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Alisyn Camerota: What I learned about the ‘baby business’ more than 15 years after undergoing IVF

My own twins are among them.

It’s been a long time since I first went public with my fertility journey. As newlyweds, my husband and I struggled for three years to get pregnant. After two miscarriages and three rounds of failed in vitro fertilization (IVF), I was devastated.

Back then, I kept our struggle secret. I still felt the stigma and silence around infertility. With no idea how many other people were going through it, I felt supremely alone.

In 2005, IVF finally worked, and my twins were born. Thirteen months later, an even bigger shock: I was pregnant with my third child — naturally. Filled with gratitude, I started a peer support group through RESOLVE: The National Infertility Association. I vowed to do whatever I could to help other people with infertility feel less alone.
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More than 15 years later, I’m so relieved that these days much of that stigma is gone. Between celebrities such as Michelle Obama, Amy Schumer, Gabrielle Union, Brooke Shields and others sharing their stories, it seems the shame of infertility is slowly fading away. In addition, American women are giving birth later in life, and LGBTQ+ couples and single people are growing their families at unprecedented rates.

It’s no surprise then that the use of assisted reproductive technology (ART) has doubled in the past decade, according to the CDC. There’s no doubt the fertility field has been the medicine of miracles for so many people, myself included.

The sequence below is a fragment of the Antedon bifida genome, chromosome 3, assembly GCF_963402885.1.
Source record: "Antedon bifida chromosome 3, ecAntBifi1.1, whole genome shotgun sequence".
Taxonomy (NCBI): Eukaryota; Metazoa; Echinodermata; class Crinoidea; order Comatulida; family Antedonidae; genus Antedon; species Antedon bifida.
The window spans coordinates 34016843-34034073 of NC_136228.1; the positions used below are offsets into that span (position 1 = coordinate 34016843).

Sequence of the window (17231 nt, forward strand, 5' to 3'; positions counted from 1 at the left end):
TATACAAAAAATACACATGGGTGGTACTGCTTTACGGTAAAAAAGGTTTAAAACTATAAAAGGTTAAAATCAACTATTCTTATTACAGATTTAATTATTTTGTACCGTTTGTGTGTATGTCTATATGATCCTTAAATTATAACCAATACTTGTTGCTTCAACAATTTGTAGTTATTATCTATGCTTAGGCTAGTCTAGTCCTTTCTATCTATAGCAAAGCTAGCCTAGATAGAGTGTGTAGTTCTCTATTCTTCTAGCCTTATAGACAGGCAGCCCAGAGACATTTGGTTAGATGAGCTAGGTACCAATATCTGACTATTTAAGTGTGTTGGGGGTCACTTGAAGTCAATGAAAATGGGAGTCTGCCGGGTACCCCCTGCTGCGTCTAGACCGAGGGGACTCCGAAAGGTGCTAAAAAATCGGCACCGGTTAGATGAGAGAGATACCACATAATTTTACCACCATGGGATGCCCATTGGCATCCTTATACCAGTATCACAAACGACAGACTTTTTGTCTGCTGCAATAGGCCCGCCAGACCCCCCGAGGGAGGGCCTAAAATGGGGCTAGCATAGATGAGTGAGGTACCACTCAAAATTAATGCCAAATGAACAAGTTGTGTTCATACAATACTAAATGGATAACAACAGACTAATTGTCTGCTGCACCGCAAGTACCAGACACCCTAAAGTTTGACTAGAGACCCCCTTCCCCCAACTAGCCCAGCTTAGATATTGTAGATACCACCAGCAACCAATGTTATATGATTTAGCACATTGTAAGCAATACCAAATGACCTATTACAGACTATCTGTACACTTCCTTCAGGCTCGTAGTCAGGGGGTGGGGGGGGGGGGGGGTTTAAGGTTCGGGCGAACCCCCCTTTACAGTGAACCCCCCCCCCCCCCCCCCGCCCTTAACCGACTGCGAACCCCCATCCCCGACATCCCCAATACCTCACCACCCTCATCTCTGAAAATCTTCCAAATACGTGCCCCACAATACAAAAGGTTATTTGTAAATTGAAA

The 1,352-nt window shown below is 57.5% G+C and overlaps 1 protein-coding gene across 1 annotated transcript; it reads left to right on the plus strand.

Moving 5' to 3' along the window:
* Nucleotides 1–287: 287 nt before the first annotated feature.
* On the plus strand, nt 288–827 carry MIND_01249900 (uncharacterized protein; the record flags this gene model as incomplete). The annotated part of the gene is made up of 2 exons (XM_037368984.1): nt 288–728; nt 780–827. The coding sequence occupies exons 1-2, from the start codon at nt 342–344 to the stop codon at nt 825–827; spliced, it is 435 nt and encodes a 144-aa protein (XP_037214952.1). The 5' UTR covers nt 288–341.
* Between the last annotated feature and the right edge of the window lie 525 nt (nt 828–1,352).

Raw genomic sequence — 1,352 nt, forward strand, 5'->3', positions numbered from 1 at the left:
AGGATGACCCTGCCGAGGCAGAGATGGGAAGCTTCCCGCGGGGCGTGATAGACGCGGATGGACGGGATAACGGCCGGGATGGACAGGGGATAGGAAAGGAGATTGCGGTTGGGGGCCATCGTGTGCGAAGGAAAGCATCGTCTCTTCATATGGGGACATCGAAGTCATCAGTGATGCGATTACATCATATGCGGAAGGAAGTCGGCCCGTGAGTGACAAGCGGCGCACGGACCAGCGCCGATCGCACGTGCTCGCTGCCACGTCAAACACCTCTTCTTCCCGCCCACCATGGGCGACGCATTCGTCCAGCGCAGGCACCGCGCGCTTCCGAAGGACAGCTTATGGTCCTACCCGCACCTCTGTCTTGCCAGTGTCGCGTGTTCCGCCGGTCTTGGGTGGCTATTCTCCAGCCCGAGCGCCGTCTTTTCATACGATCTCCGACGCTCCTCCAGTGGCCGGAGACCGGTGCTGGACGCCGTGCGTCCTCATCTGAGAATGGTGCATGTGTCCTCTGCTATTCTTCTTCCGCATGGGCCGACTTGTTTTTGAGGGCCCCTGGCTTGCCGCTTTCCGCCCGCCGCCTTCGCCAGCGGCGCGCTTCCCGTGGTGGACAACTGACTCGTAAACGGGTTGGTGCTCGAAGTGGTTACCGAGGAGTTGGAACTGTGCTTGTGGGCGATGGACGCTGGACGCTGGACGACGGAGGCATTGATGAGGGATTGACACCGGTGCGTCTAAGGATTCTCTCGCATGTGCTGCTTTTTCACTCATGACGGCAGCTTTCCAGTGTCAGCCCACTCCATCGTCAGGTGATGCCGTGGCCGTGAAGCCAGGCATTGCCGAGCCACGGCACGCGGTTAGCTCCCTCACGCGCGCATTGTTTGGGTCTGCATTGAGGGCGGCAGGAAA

But it’s also been the source of occasional horror stories and tragic mistakes. Now, as the multi-billion-dollar fertility industry booms, there are people calling for more oversight, regulations and legislation.

In our reporting for the documentary, “CNN Special Report: The Baby Business,” we spoke to remarkable people with stunning stories: donor-conceived children searching for siblings, an egg donor with 27 known genetic children, as well as families devastatingly affected by what they claim is a lack of oversight of the industry.

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Laura and David Gunner are a couple from upstate New York. In 2020, they lost their 27-year-old son Steven to a fatal opioid overdose after a long battle with schizophrenia and mental health issues. More than a year after his death, they discovered details about the anonymous sperm donor they had used in the 1990s. The tragic details of the donor’s life were eerily similar to their son’s. That sperm donor had also been diagnosed with schizophrenia. He had been in a mental institution before he ever donated sperm. He died of an opioid overdose at age 46.